(Originally published Dec. 21, 2009 in The Boston Globe)
It was the kind of student conference I hate.
“I’ll do better,’’ my student told me, leaning forward in his chair. “I know I’ve gotten behind this semester, but I’m going to turn things around. Would it be OK if I finished all my uncompleted work by Monday?’’
I sat silent for a moment. “Yes. But it’s important that you catch up completely this weekend, so that you’re not just perpetually behind.’’
A few weeks later, I would conduct a nearly identical conversation with two other students. And, again, there would be no tangible result: No make-up papers. No change in effort. No improvement in time management.
By the time students are in college, habits can be tough to change. If you’re used to playing video games like “Modern Warfare’’ or “Halo’’ all night, how do you fit in four hours of homework? Or rest up for class?
Teaching in college, especially one with a large international student population, has given me a stark - and unwelcome - illustration of how Americans’ work ethic often pales in comparison with their peers from overseas.
My “C,’’ “D,’’ and “F’’ students this semester are almost exclusively American, while my students from India, China, and Latin America have - despite language barriers - generally written solid papers, excelled on exams, and become valuable class participants.
One girl from Shanghai became a fixture at office hours, embraced our college writing center, and incessantly e-mailed me questions about her evolving papers. Her English is still mediocre: she frequently puts “the’’ everywhere (as in “the leader supported the feminism and the environmentalism’’) and confuses “his’’ and “her.’’ But that didn’t stop her from doing rewrite after rewrite, tirelessly trying to improve both structure and grammar.
Chinese undergraduates have consistently impressed me with their work ethic, though I have seen similar habits in students from India, Thailand, Brazil, and Venezuela. Often, they’ve done little English-language writing in their home countries, and they frequently struggle to understand my lectures. But their respect for professors - and for knowledge itself - is palpable. The students listen intently to everything I say, whether in class or during office hours, and try to engage in the conversation.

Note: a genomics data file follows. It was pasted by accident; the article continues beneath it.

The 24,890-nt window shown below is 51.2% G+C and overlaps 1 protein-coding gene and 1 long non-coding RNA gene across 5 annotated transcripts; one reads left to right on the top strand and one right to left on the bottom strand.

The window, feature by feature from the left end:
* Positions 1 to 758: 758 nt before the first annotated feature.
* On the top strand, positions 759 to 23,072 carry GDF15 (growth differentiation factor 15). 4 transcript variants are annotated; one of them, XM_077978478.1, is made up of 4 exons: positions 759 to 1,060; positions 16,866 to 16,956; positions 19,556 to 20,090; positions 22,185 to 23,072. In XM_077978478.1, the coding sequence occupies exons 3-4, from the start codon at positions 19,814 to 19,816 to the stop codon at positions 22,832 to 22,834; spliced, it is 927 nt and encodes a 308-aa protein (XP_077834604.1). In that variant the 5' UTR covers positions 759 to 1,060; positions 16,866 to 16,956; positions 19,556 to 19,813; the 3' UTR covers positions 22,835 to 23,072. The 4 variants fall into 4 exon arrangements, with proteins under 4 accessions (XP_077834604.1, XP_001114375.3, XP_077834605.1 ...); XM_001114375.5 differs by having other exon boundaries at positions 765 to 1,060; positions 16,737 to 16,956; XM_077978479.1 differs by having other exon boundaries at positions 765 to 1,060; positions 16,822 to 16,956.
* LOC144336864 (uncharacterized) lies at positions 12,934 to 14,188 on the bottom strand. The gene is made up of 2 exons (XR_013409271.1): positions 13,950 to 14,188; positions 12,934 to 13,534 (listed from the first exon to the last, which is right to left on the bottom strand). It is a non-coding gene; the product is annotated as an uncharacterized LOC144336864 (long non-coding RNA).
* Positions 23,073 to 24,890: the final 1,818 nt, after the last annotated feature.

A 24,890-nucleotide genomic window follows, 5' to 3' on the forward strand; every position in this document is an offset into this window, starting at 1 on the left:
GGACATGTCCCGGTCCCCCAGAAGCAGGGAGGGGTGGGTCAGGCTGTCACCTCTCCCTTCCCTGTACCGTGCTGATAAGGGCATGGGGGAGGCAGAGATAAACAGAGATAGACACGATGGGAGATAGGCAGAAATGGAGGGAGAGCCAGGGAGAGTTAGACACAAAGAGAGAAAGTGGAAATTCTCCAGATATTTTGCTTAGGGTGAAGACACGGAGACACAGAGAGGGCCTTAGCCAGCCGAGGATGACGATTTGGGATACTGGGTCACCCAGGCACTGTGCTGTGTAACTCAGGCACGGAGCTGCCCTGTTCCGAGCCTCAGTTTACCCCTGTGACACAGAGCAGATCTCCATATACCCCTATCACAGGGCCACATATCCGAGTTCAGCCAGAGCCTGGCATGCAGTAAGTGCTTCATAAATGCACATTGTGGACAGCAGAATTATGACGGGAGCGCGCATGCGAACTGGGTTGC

Too many 18-year-old Americans, meanwhile, text one another under their desks (certain they are sly enough to go unnoticed), check e-mail, decline to take notes, and appear tired and disengaged.
Of course, it would be wrong to suggest that all American students are the same. I’ve taught many who were hardworking, talented, and deeply impressive. They listened intently, enriched class discussions, and never shied away from rewrites. At their best, American students marry knowledge and innovation, resulting in some astoundingly creative work.
But creativity without knowledge - a common phenomenon - is just not enough.
Too many American students simply lack the basics. In 2002, a National Geographic-Roper survey found that most 18- to 24-year-olds could not find Afghanistan, Iraq, or Japan on a map, ranking them behind counterparts in Sweden, Great Britain, Canada, Italy, Japan, France, and Germany. And in 2007 the American Institutes for Research reported that eighth graders in even our best-performing states - like Massachusetts - scored below peers in Singapore, South Korea, and Japan, while students in our worst-performing states - like Mississippi - were on par with eighth graders in Slovakia, Romania, and Russia.
We’ve got a knowledge gap, spurred by a work-ethic gap.
Which brings me to another grade-challenged student, who once sprinted across campus to talk to me.
“I’m really sorry I missed office hours,’’ he said. “Do you have time to talk?’’
“I have a meeting in a couple of minutes,’’ I said. “But you can walk with me.’’
“OK,’’ he said. “I really enjoy your class, and I think I can do better. How can I improve my grade?’’
I looked at him sideways. “Well, you might start with staying awake.’’
“Yeah,’’ he grinned, looking at his shoes. “Sorry about that. There’s always stuff going on in my dorm late at night. I have to learn to be better about time management.’’
Of course, he had it exactly right. Success is all about time management, and in a globalizing economy, Americans’ inability to stay focused and work hard could prove to be a serious problem.
Nowhere, sadly, is this clearer than in the classroom.
Kara Miller teaches rhetoric and history at Babson College.
The author is solely responsible for the content.